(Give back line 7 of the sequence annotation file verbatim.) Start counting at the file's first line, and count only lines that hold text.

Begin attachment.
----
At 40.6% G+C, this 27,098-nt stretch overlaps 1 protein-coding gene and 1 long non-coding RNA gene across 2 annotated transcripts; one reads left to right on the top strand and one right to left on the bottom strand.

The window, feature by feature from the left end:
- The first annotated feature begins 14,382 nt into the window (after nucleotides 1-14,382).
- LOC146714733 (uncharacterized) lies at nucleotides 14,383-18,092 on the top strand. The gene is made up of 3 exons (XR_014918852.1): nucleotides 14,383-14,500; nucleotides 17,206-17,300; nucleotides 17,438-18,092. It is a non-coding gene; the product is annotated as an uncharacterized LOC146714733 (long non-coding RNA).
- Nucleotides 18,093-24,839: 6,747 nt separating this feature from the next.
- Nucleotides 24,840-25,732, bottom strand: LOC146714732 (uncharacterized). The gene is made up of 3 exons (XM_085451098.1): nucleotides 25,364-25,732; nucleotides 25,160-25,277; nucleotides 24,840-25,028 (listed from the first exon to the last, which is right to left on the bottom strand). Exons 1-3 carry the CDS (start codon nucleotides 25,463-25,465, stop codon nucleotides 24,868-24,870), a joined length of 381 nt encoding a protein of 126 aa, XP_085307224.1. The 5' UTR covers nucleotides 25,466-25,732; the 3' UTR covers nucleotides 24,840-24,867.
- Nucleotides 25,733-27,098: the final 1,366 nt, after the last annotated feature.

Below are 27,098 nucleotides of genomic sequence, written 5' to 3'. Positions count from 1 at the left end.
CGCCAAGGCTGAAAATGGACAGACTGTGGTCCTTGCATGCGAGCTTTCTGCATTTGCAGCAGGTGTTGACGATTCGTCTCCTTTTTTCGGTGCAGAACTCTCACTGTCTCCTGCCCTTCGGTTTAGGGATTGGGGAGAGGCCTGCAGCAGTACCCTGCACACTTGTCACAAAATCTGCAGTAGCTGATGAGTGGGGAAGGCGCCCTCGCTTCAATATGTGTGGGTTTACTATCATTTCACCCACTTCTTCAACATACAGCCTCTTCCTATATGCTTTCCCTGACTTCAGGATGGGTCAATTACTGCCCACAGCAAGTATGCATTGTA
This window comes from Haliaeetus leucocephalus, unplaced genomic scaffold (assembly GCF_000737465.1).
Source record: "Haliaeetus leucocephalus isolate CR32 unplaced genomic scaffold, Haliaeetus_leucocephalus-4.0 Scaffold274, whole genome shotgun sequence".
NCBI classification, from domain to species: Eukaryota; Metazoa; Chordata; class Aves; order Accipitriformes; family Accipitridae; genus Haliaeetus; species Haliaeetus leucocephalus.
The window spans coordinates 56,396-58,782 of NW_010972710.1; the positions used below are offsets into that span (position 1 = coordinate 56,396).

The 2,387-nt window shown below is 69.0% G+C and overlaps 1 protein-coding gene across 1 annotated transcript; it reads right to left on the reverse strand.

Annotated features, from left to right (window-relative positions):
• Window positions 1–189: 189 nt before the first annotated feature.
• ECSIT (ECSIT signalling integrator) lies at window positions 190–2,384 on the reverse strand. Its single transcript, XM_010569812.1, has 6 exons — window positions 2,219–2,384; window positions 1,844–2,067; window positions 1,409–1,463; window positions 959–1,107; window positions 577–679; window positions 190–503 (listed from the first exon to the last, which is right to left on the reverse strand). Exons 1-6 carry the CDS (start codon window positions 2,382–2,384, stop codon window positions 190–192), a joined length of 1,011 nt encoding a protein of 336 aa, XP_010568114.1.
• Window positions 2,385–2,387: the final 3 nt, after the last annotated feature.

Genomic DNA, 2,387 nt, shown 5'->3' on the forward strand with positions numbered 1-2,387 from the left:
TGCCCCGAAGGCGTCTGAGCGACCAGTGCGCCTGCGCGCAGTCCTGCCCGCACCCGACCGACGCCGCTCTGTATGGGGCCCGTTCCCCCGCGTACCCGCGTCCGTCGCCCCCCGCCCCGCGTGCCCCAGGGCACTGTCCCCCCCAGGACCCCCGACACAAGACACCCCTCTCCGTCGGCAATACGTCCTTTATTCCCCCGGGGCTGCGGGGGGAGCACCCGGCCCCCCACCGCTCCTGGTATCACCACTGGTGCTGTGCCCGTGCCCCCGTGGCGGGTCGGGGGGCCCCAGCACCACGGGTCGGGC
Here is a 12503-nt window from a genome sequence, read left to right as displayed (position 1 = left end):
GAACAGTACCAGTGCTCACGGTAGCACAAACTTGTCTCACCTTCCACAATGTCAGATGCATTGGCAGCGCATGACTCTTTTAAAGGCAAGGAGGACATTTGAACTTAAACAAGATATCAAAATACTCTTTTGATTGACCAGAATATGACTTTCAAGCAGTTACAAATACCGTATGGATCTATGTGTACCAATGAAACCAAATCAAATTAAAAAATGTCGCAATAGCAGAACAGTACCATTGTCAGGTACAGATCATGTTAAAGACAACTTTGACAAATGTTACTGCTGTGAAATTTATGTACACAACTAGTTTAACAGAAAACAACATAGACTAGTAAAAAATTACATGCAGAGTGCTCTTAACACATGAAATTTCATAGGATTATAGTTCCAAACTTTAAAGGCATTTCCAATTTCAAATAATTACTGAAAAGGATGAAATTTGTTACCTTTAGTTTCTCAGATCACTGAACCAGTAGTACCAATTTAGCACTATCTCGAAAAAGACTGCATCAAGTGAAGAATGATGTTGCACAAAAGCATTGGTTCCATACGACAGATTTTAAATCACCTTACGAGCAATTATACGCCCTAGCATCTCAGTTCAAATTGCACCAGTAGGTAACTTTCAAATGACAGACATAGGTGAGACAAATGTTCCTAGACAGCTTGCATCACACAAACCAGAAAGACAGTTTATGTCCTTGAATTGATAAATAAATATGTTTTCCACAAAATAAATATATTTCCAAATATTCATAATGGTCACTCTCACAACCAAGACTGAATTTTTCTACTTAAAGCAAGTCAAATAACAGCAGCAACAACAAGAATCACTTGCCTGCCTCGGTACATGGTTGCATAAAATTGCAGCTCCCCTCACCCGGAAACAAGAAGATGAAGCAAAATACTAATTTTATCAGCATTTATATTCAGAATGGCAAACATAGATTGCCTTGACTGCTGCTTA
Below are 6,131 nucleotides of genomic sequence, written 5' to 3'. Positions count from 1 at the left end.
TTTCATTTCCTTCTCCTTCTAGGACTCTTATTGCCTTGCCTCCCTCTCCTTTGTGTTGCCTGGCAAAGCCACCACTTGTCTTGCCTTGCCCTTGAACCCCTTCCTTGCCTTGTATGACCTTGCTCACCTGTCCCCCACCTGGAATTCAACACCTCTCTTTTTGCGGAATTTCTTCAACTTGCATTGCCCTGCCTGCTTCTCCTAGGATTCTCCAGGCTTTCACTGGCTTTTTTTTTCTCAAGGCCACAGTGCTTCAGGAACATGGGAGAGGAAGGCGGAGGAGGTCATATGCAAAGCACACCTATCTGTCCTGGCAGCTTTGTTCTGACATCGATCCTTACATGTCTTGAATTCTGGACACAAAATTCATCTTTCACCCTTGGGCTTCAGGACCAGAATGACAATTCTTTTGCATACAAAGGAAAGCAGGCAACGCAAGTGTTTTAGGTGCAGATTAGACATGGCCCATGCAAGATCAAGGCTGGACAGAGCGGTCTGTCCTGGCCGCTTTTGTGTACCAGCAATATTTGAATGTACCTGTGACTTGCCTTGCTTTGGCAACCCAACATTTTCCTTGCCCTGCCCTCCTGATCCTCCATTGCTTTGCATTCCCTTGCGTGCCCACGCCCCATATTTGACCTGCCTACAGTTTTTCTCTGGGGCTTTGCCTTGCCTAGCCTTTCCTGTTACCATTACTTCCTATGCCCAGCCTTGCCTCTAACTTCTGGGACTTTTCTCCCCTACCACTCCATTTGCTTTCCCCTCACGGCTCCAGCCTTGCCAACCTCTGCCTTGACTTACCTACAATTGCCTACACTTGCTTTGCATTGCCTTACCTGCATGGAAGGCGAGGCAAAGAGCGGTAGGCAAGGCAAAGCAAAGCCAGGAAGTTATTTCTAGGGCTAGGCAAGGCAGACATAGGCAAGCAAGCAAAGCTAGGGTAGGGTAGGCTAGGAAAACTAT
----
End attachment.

- Nucleotides 25,733-27,098: the final 1,366 nt, after the last annotated feature.